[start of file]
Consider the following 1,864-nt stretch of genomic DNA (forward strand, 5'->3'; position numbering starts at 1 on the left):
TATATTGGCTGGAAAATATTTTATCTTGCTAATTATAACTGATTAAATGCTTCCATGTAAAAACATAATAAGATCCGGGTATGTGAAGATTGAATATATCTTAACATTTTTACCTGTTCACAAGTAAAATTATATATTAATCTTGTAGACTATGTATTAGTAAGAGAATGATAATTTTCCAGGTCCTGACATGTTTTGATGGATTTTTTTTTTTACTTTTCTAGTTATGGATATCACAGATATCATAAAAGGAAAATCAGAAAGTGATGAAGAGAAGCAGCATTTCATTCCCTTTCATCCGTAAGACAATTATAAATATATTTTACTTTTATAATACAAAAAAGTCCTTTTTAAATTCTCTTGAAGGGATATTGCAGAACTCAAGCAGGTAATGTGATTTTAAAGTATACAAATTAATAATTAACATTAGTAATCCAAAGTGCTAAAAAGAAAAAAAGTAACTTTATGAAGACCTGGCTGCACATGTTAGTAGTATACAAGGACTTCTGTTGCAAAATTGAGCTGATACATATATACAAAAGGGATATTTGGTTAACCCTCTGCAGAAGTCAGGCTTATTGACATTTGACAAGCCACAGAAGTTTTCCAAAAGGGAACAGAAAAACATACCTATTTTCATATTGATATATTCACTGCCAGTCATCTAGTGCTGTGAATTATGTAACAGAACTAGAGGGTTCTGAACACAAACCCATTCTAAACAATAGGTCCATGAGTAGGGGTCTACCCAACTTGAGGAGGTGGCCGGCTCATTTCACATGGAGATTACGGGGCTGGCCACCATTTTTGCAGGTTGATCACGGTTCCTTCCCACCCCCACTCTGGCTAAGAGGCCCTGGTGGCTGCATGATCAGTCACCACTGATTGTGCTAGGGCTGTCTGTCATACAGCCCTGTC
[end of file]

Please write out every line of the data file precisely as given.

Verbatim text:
Consider the following 1,864-nt stretch of genomic DNA (forward strand, 5'->3'; position numbering starts at 1 on the left):
TATATTGGCTGGAAAATATTTTATCTTGCTAATTATAACTGATTAAATGCTTCCATGTAAAAACATAATAAGATCCGGGTATGTGAAGATTGAATATATCTTAACATTTTTACCTGTTCACAAGTAAAATTATATATTAATCTTGTAGACTATGTATTAGTAAGAGAATGATAATTTTCCAGGTCCTGACATGTTTTGATGGATTTTTTTTTTTACTTTTCTAGTTATGGATATCACAGATATCATAAAAGGAAAATCAGAAAGTGATGAAGAGAAGCAGCATTTCATTCCCTTTCATCCGTAAGACAATTATAAATATATTTTACTTTTATAATACAAAAAAGTCCTTTTTAAATTCTCTTGAAGGGATATTGCAGAACTCAAGCAGGTAATGTGATTTTAAAGTATACAAATTAATAATTAACATTAGTAATCCAAAGTGCTAAAAAGAAAAAAAGTAACTTTATGAAGACCTGGCTGCACATGTTAGTAGTATACAAGGACTTCTGTTGCAAAATTGAGCTGATACATATATACAAAAGGGATATTTGGTTAACCCTCTGCAGAAGTCAGGCTTATTGACATTTGACAAGCCACAGAAGTTTTCCAAAAGGGAACAGAAAAACATACCTATTTTCATATTGATATATTCACTGCCAGTCATCTAGTGCTGTGAATTATGTAACAGAACTAGAGGGTTCTGAACACAAACCCATTCTAAACAATAGGTCCATGAGTAGGGGTCTACCCAACTTGAGGAGGTGGCCGGCTCATTTCACATGGAGATTACGGGGCTGGCCACCATTTTTGCAGGTTGATCACGGTTCCTTCCCACCCCCACTCTGGCTAAGAGGCCCTGGTGGCTGCATGATCAGTCACCACTGATTGTGCTAGGGCTGTCTGTCATACAGCCCTGTC